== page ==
The PEOPLE, etc., respondent, v. Teon BRUMMEL, appellant.
Appeal by the defendant from a judgment of the Supreme Court, Kings County (Dowling, J.), rendered November 22, 2010, convicting him of murder in the second degree, upon a jury verdict, and imposing sentence. The appeal brings up for review the denial, after a hearing (Reichbach, J.), of that branch of the defendant's omnibus motion which was to suppress certain statements he made to law enforcement officials.
ORDERED that the judgment is affirmed.
The defendant's contention that the evidence was legally insufficient to support his conviction of murder in the second degree because the People failed to prove the element of intent to kill is unpreserved for appellate review (see CPL 470.05; People v. Hawkins, 11 N.Y.3d 484, 491–492, 872 N.Y.S.2d 395, 900 N.E.2d 946). In any event, viewing the evidence in the light most favorable to the prosecution (see People v. Contes, 60 N.Y.2d 620, 621, 467 N.Y.S.2d 349, 454 N.E.2d 932), we find that it was legally sufficient to establish the defendant's guilt of that crime beyond a reasonable doubt (see People v. Hollman, 98 A.D.3d 584, 585, 949 N.Y.S.2d 485; People v. Norris, 98 A.D.3d 586, 949 N.Y.S.2d 472). Additionally, in fulfilling our responsibility to conduct an independent review of the weight of the evidence (see CPL 470.15; People v. Danielson, 9 N.Y.3d 342, 849 N.Y.S.2d 480, 880 N.E.2d 1), we nevertheless accord great deference to the jury's opportunity to view the witnesses, hear the testimony, and observe demeanor (see People v. Mateo, 2 N.Y.3d 383, 779 N.Y.S.2d 399, 811 N.E.2d 1053, cert. denied 542 U.S. 946, 124 S.Ct. 2929, 159 L.Ed.2d 828; People v. Bleakley, 69 N.Y.2d 490, 495, 515 N.Y.S.2d 761, 508 N.E.2d 672). Upon reviewing the record here, we are satisfied that the verdict of guilt was not against the weight of the evidence (see People v. Romero, 7 N.Y.3d 633, 826 N.Y.S.2d 163, 859 N.E.2d 902). The evidence presented at trial supported a finding that the defendant was not acting “under the influence of extreme emotional disturbance for which there was a reasonable explanation or excuse” when he killed the victim (Penal Law § 125.25[a]; see People v. Roman, 84 A.D.3d 840, 841, 921 N.Y.S.2d 871; People v. Reynart, 71 A.D.3d 1057, 900 N.Y.S.2d 65).
Although certain hearsay statements made by the victim should not have been admitted into evidence at the trial (see People v. Maher, 89 N.Y.2d 456, 460, 654 N.Y.S.2d 1004, 677 N.E.2d 728; People v. Nieves, 67 N.Y.2d 125, 131, 501 N.Y.S.2d 1, 492 N.E.2d 109; People v. Wlasiuk, 32 A.D.3d 674, 680 n. 4, 821 N.Y.S.2d 285; see also People v. Roberts, 94 A.D.3d 1151, 942 N.Y.S.2d 812), the error was harmless, as there was overwhelming evidence of the defendant's guilt and no significant probability that the error contributed to his conviction (see People v. Crimmins, 36 N.Y.2d 230, 241–242, 367 N.Y.S.2d 213, 326 N.E.2d 787; People v. Hollman, 98 A.D.3d at 585, 949 N.Y.S.2d 485).
The defendant's contention, in effect, that the Supreme Court should have reopened the suppression hearing is unpreserved for appellate review because the defendant did not request this relief before the Supreme Court (see CPL 470.05; People v. Riley, 79 A.D.3d 911, 912, 912 N.Y.S.2d 413). In any event, the contention is without merit. Moreover, having failed to move to reopen the hearing, the defendant may not rely upon developments during the course of the trial to challenge the suppression ruling (see People v. Fleming, 65 A.D.3d 702, 703, 884 N.Y.S.2d 477). Based upon the evidence before it (see People v. Wellington, 84 A.D.3d 984, 985, 923 N.Y.S.2d 581; People v. Fleming, 65 A.D.3d at 703–704, 884 N.Y.S.2d 477), the suppression court properly denied that branch of the defendant's omnibus motion which was to suppress certain statements he made to law enforcement officials (see People v. Warren, 84 A.D.3d 1125, 1126, 923 N.Y.S.2d 333; People v. Bell, 131 A.D.2d 859, 860–861, 517 N.Y.S.2d 219).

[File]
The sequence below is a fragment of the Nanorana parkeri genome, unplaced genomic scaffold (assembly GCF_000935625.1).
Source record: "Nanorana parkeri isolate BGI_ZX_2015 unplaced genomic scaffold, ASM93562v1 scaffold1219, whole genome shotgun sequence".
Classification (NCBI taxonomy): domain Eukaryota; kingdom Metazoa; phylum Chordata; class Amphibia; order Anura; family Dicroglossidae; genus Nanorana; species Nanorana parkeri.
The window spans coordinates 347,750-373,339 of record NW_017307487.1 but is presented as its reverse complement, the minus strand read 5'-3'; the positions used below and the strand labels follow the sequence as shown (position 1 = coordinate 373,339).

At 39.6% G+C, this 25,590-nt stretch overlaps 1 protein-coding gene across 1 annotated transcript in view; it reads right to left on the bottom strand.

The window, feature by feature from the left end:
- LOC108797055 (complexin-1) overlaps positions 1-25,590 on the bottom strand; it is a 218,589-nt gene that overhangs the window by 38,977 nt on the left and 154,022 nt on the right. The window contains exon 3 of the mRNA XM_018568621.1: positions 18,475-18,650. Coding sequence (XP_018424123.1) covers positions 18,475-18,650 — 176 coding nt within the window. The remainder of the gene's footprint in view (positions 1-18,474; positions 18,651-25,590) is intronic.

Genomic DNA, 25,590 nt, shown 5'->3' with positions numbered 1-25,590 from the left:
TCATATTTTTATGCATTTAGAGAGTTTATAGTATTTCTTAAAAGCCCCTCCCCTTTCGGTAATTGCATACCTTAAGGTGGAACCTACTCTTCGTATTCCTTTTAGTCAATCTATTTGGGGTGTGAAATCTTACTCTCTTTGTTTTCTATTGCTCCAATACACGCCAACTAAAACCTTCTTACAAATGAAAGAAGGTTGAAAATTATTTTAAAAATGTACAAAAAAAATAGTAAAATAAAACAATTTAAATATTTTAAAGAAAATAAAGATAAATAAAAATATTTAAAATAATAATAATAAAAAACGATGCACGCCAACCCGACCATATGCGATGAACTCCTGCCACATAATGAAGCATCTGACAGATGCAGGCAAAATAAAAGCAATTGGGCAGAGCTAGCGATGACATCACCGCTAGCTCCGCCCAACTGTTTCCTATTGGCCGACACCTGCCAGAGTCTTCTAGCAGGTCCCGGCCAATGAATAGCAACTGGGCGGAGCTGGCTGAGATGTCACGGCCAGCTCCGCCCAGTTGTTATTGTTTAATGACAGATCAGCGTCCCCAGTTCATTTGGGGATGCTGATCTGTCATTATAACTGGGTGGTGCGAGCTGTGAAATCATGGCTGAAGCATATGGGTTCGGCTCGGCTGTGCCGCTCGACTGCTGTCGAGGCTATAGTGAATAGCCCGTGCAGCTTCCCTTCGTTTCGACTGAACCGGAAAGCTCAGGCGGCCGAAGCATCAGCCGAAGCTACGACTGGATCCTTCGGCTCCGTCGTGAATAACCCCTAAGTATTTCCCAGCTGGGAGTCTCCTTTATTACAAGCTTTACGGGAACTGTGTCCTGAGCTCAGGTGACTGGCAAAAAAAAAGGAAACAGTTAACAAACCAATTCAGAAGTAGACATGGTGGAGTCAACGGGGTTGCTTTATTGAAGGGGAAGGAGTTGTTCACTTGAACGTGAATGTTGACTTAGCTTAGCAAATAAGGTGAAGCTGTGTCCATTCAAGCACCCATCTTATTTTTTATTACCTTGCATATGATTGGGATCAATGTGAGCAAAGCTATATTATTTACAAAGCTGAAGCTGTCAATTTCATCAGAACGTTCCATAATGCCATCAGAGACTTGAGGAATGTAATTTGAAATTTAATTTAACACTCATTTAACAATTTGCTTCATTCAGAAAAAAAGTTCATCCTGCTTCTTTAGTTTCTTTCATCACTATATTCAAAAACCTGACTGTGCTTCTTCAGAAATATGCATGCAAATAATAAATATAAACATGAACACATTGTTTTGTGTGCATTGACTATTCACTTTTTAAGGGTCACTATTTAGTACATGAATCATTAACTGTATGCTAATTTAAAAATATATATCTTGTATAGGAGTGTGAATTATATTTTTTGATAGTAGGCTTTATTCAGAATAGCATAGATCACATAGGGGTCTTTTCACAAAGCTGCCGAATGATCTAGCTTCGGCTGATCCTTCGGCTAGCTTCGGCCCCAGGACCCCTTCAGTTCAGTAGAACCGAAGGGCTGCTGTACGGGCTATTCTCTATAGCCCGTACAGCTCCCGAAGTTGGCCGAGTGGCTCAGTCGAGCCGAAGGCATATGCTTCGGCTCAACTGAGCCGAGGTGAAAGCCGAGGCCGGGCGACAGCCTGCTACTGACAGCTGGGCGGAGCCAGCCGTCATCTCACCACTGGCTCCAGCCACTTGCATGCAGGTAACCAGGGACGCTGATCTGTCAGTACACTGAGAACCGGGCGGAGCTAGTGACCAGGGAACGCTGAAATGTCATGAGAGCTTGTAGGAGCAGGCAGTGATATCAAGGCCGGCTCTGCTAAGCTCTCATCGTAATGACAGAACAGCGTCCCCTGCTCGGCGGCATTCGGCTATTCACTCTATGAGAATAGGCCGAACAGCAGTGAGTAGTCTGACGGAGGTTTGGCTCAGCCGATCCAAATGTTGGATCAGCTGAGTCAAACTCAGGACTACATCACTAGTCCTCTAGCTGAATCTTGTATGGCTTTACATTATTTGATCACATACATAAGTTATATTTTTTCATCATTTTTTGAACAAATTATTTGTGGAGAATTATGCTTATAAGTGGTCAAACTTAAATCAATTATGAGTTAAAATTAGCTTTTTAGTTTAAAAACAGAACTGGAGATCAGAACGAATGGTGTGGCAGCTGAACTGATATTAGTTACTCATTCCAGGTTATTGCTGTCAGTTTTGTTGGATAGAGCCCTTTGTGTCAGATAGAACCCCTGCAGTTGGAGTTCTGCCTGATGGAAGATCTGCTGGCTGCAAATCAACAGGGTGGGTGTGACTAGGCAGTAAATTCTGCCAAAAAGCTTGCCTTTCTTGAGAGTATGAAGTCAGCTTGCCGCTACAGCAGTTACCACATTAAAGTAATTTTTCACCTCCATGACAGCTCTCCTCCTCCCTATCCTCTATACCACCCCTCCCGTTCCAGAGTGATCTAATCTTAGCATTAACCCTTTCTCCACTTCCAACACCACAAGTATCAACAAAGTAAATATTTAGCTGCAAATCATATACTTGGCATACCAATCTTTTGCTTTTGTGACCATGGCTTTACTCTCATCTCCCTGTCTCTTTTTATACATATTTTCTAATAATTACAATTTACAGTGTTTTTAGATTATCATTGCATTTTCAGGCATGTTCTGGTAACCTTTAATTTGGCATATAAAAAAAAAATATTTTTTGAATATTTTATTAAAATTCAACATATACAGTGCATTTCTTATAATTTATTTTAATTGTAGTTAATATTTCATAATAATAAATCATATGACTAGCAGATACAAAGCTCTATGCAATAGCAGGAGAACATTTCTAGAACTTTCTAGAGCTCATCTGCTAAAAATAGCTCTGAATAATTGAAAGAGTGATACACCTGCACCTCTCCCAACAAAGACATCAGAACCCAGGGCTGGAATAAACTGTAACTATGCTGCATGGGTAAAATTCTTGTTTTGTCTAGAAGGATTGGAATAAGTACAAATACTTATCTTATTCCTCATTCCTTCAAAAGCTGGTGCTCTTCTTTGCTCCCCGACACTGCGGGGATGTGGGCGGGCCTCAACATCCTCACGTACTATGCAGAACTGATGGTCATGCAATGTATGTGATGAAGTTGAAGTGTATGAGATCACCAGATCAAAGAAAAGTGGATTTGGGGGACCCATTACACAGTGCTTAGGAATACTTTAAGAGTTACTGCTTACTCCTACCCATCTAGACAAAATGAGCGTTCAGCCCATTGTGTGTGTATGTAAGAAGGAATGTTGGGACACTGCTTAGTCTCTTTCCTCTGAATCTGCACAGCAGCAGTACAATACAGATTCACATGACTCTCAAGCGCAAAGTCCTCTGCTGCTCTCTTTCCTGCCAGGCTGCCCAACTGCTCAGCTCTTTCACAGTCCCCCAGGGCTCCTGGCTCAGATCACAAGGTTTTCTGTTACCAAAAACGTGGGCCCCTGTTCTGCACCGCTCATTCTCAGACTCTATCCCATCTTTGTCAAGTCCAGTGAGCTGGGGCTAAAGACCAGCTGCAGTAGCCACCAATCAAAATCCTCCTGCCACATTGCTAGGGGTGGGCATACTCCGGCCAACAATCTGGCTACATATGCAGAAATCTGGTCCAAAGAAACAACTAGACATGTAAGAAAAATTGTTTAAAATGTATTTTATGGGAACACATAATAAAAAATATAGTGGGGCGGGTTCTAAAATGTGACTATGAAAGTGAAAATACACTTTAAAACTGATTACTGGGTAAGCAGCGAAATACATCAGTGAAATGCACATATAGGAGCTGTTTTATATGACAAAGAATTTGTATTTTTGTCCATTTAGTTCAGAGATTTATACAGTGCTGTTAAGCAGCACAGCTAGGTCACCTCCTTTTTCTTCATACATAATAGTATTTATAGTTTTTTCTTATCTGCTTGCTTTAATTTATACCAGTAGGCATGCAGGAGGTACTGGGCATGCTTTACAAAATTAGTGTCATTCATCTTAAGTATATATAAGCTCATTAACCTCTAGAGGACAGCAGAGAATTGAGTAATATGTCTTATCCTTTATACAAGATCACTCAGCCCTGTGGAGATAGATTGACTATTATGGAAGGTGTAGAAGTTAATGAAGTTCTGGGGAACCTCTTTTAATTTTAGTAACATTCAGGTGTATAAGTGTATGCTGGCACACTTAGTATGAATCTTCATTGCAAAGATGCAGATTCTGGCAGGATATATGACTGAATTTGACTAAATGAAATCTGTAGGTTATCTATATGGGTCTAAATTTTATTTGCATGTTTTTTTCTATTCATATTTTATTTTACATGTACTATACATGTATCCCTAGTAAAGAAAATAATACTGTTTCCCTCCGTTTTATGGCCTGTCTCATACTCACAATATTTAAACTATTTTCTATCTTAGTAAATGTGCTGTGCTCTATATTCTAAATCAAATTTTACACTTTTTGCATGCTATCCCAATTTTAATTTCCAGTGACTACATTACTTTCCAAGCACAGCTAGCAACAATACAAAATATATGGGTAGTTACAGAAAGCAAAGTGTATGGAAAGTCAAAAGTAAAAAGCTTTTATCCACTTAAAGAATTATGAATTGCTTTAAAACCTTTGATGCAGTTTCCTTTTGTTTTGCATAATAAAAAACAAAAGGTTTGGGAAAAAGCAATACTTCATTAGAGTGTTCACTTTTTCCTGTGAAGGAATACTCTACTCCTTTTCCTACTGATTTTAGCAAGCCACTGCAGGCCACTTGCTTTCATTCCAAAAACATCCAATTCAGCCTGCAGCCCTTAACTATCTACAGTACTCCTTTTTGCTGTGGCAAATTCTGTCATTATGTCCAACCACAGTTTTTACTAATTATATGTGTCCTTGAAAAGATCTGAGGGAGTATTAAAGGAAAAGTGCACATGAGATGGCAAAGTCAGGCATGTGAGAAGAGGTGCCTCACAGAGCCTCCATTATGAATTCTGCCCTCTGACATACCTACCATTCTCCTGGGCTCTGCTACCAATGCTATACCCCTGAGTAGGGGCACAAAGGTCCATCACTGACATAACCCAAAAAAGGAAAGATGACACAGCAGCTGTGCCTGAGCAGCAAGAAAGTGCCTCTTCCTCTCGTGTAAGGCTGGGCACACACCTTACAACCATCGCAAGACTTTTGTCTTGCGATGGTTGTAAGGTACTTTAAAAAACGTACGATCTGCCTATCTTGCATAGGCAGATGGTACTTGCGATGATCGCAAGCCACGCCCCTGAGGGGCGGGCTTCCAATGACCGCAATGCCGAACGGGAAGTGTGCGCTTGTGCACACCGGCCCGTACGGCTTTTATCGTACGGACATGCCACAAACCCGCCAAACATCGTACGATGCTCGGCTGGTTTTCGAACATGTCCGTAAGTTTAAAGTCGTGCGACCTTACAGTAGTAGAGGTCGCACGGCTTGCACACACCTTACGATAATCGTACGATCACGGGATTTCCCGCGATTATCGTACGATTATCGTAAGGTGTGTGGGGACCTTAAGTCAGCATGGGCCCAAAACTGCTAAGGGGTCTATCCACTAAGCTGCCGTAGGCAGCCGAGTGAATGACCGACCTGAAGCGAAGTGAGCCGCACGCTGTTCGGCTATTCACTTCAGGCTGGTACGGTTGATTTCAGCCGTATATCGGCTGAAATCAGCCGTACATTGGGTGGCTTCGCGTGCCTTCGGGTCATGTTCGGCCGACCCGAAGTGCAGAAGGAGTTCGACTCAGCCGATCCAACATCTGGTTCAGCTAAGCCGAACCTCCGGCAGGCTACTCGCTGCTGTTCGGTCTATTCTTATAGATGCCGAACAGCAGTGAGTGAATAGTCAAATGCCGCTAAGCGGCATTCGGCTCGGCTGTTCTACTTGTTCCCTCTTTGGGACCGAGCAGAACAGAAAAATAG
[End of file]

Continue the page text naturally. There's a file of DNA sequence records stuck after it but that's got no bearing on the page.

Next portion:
“The right to effective assistance of counsel is guaranteed by the Federal and State Constitutions” (People v. Rivera, 71 N.Y.2d 705, 708, 530 N.Y.S.2d 52, 525 N.E.2d 698; see U.S. Const. Sixth Amend; N.Y. Const., art. I, § 6; People v. Collado, 90 A.D.3d 672, 672, 933 N.Y.S.2d 738). Here, the defendant was not deprived of the effective assistance of counsel under the New York Constitution because, viewing defense counsel's performance in totality, counsel provided meaningful representation (see People v. Benevento, 91 N.Y.2d 708, 712, 674 N.Y.S.2d 629, 697 N.E.2d 584; People v. Baldi, 54 N.Y.2d 137, 147, 444 N.Y.S.2d 893, 429 N.E.2d 400; People v. Collado, 90 A.D.3d at 673, 933 N.Y.S.2d 738). Further, the defendant was not deprived of the effective assistance of counsel under the United States Constitution (see Strickland v. Washington, 466 U.S. 668, 104 S.Ct. 2052, 80 L.Ed.2d 674).
The defendant's contentions raised in point two of his main brief and in his pro se supplemental brief relating to the issues of whether the admission of certain testimony and evidence deprived him of a fair trial and violated the Confrontation Clause, and whether reversal is warranted due to the late disclosure of notations on a “psych report” and the opinion of an expert witness who did not testify at trial, are unpreserved for appellate review and, in any event, without merit. The defendant's remaining contentions are without merit.